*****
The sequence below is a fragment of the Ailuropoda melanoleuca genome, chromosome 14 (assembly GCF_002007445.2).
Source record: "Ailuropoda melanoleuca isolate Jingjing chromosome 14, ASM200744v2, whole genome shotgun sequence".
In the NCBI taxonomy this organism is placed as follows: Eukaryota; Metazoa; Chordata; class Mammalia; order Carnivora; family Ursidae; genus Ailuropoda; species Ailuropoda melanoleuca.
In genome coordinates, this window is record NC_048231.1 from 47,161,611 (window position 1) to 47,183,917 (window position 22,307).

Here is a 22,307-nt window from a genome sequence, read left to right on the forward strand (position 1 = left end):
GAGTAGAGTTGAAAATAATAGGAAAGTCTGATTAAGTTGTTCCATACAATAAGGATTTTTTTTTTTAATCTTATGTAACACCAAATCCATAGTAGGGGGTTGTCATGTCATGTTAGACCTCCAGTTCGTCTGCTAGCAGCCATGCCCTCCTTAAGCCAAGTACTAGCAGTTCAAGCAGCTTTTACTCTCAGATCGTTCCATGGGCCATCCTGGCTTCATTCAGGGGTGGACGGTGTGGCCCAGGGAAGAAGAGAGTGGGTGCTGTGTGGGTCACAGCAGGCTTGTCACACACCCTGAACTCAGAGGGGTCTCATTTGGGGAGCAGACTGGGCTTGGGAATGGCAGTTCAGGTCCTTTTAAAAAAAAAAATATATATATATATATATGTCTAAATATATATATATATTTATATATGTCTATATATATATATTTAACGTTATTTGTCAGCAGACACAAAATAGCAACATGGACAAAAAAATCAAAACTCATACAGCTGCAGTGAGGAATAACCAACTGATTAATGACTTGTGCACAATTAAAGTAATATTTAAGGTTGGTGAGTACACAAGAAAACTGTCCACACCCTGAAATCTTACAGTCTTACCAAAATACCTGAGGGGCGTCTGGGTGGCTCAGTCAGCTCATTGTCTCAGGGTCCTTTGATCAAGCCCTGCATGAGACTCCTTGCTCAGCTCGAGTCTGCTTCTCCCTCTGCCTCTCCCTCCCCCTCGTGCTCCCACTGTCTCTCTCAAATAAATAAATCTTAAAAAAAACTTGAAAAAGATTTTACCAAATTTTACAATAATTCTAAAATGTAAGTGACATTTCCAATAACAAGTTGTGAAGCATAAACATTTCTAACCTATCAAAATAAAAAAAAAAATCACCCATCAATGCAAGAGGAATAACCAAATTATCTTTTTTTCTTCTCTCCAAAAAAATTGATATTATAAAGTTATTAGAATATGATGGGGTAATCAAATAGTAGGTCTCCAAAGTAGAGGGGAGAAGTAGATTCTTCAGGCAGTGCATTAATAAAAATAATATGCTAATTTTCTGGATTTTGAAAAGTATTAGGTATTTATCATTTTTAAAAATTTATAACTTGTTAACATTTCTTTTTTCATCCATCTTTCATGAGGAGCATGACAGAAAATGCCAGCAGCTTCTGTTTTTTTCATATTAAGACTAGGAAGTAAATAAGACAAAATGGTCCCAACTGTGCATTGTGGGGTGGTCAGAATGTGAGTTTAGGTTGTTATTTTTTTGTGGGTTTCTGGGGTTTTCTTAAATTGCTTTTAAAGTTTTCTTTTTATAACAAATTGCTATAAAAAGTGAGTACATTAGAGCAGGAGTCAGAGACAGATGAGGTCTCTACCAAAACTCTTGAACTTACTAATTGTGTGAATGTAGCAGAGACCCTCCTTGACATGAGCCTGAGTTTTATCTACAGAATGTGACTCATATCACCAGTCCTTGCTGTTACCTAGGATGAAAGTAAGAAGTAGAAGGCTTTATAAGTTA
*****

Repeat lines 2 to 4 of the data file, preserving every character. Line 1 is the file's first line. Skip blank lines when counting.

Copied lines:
Source record: "Ailuropoda melanoleuca isolate Jingjing chromosome 14, ASM200744v2, whole genome shotgun sequence".
In the NCBI taxonomy this organism is placed as follows: Eukaryota; Metazoa; Chordata; class Mammalia; order Carnivora; family Ursidae; genus Ailuropoda; species Ailuropoda melanoleuca.
In genome coordinates, this window is record NC_048231.1 from 47,161,611 (window position 1) to 47,183,917 (window position 22,307).